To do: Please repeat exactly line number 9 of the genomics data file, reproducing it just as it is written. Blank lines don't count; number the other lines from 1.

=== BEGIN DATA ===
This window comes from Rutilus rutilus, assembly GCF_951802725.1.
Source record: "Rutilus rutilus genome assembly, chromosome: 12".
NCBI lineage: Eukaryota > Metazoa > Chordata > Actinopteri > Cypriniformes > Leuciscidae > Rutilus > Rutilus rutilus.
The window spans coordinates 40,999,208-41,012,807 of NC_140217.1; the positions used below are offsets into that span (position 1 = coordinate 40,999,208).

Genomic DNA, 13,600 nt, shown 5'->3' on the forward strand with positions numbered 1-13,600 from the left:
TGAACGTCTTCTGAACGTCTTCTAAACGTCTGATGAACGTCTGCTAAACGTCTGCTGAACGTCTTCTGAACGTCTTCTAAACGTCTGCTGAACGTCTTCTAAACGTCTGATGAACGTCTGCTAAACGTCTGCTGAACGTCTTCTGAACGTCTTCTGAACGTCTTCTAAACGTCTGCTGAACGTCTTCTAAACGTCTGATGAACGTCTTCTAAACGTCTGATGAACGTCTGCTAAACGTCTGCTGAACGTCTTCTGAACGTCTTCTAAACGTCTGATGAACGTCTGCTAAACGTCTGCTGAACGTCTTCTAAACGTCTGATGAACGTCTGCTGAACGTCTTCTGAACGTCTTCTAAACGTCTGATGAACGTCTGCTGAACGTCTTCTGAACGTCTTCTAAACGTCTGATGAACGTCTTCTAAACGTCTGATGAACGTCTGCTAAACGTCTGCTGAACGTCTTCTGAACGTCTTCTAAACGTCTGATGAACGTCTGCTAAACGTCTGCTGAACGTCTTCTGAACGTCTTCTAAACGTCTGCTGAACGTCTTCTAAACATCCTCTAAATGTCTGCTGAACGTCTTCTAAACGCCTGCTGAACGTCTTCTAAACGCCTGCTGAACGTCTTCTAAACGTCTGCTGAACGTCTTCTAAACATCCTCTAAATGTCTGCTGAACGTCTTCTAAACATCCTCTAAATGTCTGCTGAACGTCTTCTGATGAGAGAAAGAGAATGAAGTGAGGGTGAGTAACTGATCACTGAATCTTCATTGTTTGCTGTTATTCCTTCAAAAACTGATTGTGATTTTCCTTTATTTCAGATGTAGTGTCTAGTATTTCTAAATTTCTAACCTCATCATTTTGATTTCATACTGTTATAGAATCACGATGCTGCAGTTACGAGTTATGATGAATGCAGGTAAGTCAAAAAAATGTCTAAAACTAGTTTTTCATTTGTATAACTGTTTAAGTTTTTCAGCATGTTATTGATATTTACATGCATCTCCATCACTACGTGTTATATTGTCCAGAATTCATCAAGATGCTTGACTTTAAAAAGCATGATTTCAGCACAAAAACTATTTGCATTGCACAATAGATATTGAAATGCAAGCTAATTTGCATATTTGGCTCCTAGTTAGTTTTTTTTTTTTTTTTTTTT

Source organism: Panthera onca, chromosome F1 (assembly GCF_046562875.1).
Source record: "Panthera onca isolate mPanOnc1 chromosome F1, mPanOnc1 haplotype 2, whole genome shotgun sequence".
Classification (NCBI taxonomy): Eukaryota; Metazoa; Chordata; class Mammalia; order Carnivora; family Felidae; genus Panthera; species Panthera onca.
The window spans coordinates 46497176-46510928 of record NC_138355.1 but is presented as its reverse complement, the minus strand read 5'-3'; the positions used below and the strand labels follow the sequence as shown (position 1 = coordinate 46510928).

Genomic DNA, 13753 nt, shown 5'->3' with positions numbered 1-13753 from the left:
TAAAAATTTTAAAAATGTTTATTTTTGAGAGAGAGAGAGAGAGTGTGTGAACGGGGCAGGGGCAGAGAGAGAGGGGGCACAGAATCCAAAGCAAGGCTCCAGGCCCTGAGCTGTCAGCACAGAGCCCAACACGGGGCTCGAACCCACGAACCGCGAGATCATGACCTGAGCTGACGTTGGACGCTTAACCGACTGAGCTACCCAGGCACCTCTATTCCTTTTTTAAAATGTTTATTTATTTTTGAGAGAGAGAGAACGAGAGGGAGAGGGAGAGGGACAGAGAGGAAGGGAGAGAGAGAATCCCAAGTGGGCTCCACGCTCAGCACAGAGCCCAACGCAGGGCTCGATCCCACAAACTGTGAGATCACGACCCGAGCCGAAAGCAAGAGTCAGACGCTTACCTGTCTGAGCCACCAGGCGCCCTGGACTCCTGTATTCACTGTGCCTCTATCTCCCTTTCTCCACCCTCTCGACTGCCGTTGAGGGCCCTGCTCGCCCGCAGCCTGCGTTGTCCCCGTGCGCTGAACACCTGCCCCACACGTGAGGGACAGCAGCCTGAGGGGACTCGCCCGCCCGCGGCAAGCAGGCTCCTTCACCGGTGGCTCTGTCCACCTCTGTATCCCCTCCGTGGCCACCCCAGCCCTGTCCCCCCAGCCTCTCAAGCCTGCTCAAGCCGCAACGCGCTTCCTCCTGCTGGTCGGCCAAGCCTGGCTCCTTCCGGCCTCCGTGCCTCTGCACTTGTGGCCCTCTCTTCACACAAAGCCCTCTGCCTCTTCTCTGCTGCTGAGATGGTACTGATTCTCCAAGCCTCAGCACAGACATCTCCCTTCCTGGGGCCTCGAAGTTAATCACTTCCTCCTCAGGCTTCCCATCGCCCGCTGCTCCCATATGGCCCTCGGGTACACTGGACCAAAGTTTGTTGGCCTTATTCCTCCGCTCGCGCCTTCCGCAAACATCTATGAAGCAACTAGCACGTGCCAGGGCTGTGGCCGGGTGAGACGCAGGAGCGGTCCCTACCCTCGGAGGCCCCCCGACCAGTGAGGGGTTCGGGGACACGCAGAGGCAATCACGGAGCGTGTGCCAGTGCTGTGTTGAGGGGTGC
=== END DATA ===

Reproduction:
Classification (NCBI taxonomy): Eukaryota; Metazoa; Chordata; class Mammalia; order Carnivora; family Felidae; genus Panthera; species Panthera onca.